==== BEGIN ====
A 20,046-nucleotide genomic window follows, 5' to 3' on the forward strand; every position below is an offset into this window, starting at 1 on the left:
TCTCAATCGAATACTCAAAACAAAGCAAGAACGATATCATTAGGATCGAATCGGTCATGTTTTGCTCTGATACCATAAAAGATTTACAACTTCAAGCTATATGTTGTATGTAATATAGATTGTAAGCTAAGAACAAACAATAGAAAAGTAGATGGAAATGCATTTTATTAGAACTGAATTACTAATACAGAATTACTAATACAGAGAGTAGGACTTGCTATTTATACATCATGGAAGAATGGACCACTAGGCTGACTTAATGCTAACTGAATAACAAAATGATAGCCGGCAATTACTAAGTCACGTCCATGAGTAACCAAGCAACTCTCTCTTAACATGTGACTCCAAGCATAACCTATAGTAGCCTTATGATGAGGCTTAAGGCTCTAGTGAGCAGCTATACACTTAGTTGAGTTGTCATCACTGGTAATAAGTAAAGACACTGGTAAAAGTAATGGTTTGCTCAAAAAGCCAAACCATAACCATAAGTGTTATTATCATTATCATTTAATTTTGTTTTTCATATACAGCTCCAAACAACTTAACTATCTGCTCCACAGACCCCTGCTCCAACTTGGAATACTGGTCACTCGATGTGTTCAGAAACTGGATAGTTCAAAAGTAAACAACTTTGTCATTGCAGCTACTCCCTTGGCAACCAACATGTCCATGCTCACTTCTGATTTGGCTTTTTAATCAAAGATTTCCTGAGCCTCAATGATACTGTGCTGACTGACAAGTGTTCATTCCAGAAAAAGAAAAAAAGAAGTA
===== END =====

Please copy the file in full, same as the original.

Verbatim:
A 20,046-nucleotide genomic window follows, 5' to 3' on the forward strand; every position below is an offset into this window, starting at 1 on the left:
TCTCAATCGAATACTCAAAACAAAGCAAGAACGATATCATTAGGATCGAATCGGTCATGTTTTGCTCTGATACCATAAAAGATTTACAACTTCAAGCTATATGTTGTATGTAATATAGATTGTAAGCTAAGAACAAACAATAGAAAAGTAGATGGAAATGCATTTTATTAGAACTGAATTACTAATACAGAATTACTAATACAGAGAGTAGGACTTGCTATTTATACATCATGGAAGAATGGACCACTAGGCTGACTTAATGCTAACTGAATAACAAAATGATAGCCGGCAATTACTAAGTCACGTCCATGAGTAACCAAGCAACTCTCTCTTAACATGTGACTCCAAGCATAACCTATAGTAGCCTTATGATGAGGCTTAAGGCTCTAGTGAGCAGCTATACACTTAGTTGAGTTGTCATCACTGGTAATAAGTAAAGACACTGGTAAAAGTAATGGTTTGCTCAAAAAGCCAAACCATAACCATAAGTGTTATTATCATTATCATTTAATTTTGTTTTTCATATACAGCTCCAAACAACTTAACTATCTGCTCCACAGACCCCTGCTCCAACTTGGAATACTGGTCACTCGATGTGTTCAGAAACTGGATAGTTCAAAAGTAAACAACTTTGTCATTGCAGCTACTCCCTTGGCAACCAACATGTCCATGCTCACTTCTGATTTGGCTTTTTAATCAAAGATTTCCTGAGCCTCAATGATACTGTGCTGACTGACAAGTGTTCATTCCAGAAAAAGAAAAAAAGAAGTA